America’s education establishment beams out a message to young people like a pulsar: Go to college! A high percentage of them do.
Once the students are enrolled, however, the schools pretty much leave them alone. To a large degree, students decide what courses they’ll take. What they do in and out of class is up to them. College is generally sold as an “experience in self-discovery” (including fun) and school officials hardly dare to intrude.
What is missing for students is sound advice on how to make the best use of their time in college to maximize their chances of future success. Students’ faculty advisors don’t usually want to have much contact with them; they have other priorities, and they get no rewards for good counsel nor do they suffer if they give bad counsel. (In fact, the only careers most faculty members know about is their own—academia.)
In an effort at filling this advice void, Victor Brown, a retired professor at Ursinus College and a Martin Center contributor, has penned a short book entitled Welcome to College: A Practical Guide to Academic and Professional Success.
First and foremost, Brown speaks to college students as responsible adults, a manner that many of them are not used to. Whether college will pay off for them or be a big waste of time and money is a matter that is under their control. He says,
No matter what college you attend, you will have good and poor instructors, good and poor course content, good and poor social experiences. In my opinion, your future success will depend on you—not upon your choice of college or university.
Brown is absolutely right. At almost every school, students can either choose to get a true college education, which calls for effort in finding out which professors truly want to teach them, or to merely coast through to graduation with the minimum of effort. The latter choice can lead to a great “experience,” but the former will pay long-term dividends.
Choosing a college major is an extremely important decision for students. Unfortunately, many of them make that decision based on emotion (“I’ll major in Peace Studies and then help save the world!”) or the desire to get the degree with the least of effort (“Most of the profs in the Theater Department give all A’s!”). Brown advises students to think about fields where they have some aptitude, desire, and where realistic career opportunities exist.
Once they have done that, there’s a lot more work to be done. They should read about many of the major firms and organizations that hire people with the major they’ve selected. They should survey the full range of possible careers to find the ones that fit them best, not assuming, for example, that a biology degree can only lead to a research position.
It is crucial that the student do this career research on his own, not relying on his probably elusive and uninterested faculty advisor to present the full range of options. Again, students must take responsibility for themselves.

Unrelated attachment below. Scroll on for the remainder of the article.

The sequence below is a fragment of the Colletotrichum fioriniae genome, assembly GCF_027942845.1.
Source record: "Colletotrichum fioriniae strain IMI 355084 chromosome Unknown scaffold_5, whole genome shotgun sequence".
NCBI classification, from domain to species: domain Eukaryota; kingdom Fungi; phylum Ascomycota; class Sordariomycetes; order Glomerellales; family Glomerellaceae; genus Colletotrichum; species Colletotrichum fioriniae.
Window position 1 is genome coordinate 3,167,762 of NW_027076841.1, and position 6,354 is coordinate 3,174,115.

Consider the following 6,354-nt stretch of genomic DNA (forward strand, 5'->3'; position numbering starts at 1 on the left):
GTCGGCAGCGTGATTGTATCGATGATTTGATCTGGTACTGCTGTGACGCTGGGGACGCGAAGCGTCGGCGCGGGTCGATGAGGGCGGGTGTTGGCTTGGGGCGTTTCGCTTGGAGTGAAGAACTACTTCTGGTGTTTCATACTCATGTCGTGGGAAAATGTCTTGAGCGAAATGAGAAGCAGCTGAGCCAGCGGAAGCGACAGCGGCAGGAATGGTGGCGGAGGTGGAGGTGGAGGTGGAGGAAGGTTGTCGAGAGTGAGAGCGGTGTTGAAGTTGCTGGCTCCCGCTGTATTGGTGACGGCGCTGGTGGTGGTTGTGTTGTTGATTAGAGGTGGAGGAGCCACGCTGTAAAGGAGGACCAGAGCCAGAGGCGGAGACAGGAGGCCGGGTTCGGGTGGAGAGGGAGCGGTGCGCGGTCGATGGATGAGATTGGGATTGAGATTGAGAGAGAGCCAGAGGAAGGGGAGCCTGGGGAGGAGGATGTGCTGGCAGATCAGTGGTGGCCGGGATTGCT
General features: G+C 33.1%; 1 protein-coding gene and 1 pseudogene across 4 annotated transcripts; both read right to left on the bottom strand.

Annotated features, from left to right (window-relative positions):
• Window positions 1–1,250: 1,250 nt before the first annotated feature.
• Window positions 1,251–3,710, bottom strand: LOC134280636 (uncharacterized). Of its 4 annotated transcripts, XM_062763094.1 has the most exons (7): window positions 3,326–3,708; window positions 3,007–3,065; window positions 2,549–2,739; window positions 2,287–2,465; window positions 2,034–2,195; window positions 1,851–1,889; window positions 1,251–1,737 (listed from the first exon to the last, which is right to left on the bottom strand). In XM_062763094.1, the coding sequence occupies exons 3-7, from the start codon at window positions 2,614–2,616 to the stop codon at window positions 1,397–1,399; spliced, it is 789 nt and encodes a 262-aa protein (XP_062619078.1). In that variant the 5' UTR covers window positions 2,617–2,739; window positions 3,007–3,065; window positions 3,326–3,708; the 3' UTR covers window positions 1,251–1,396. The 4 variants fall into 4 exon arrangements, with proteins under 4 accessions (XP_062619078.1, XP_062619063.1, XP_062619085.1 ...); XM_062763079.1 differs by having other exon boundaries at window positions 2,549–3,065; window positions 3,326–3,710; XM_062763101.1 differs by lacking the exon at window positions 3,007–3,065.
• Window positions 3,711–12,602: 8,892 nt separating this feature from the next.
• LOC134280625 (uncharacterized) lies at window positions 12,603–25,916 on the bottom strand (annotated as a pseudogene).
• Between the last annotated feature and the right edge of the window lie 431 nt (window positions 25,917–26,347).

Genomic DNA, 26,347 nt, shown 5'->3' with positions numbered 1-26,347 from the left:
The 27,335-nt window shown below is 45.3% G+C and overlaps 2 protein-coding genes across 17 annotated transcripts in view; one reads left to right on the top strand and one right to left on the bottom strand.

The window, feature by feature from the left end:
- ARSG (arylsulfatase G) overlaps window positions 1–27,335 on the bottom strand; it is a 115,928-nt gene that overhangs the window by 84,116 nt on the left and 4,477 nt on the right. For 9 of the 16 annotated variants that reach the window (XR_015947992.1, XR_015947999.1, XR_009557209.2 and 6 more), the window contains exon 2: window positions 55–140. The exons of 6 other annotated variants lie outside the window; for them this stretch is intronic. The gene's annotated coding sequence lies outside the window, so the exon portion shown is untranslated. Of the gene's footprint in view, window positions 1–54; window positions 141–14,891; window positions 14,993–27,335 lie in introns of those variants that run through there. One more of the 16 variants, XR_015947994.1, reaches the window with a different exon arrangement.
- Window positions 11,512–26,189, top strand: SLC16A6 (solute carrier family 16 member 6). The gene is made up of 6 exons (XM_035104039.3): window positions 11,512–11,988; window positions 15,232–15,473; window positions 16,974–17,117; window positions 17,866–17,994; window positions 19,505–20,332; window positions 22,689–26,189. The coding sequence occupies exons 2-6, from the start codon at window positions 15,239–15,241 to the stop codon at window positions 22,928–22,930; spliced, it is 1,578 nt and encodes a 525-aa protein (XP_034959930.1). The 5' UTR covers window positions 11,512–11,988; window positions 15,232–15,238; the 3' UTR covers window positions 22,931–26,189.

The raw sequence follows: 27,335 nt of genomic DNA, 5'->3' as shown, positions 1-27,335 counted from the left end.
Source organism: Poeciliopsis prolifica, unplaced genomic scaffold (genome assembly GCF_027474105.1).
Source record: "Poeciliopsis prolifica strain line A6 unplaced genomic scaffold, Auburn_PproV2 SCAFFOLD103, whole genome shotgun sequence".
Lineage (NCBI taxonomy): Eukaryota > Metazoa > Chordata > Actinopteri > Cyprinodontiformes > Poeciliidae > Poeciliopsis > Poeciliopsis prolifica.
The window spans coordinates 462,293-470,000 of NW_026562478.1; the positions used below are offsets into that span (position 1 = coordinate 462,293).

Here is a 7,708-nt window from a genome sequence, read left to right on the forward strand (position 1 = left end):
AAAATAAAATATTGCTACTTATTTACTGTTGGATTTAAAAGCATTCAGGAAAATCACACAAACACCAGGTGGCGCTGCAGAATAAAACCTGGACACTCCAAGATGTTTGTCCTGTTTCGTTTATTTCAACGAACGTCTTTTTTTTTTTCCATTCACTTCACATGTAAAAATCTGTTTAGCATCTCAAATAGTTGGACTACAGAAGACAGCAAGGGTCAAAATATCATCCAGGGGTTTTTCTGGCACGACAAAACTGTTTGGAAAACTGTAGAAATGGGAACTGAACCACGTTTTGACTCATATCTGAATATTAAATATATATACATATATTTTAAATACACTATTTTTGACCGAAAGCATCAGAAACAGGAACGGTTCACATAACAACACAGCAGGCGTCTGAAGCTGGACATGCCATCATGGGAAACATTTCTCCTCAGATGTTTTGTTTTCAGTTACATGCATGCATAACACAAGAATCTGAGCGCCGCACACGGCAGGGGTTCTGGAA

That is not to say that students should ignore the faculty. On the contrary, they should try to find professors who are knowledgeable and want to help. That includes adjunct professors who often have jobs outside of the academic world and may have more information and better contacts than regular faculty members.
Another piece of good advice from Brown is not to avoid the college’s foreign language requirement—assuming that there still is one. He argues that having a working knowledge of a foreign language could prove to be very advantageous later on. Therefore, students should make the most of the language requirement rather than doing barely enough to get by.
Still another aspect of Brown’s counsel to students is for them to begin to develop an image as a serious future professional. They should, for instance, make a point of being punctual and paying full attention during class (never get caught with the “Facebook gaze,” he says).
Also, they should learn to write clearly. Most students enter college believing that they’re good writers, but that’s only because few high school teachers bother to correct poor writing these days. Brown tells students to avoid rambling sentences and overly long paragraphs. They should write to get their ideas across with clarity and concision because that’s what will be expected in the world after college.
Furthermore, students should read as widely as they can about whatever field they want to enter. Brown suggests that the student keep a list of books he has read, since potential employers are likely to be impressed by a student who demonstrates such drive.
Students who have already left college and are in the working world will also find good career suggestions from Brown.
Welcome to College is a compact book full of wise counsel for young Americans. It would make an ideal gift for high school students and recent graduates who are thinking ahead to college and beyond.
George Leef is the director of editorial content at the James G. Martin Center for Academic Renewal.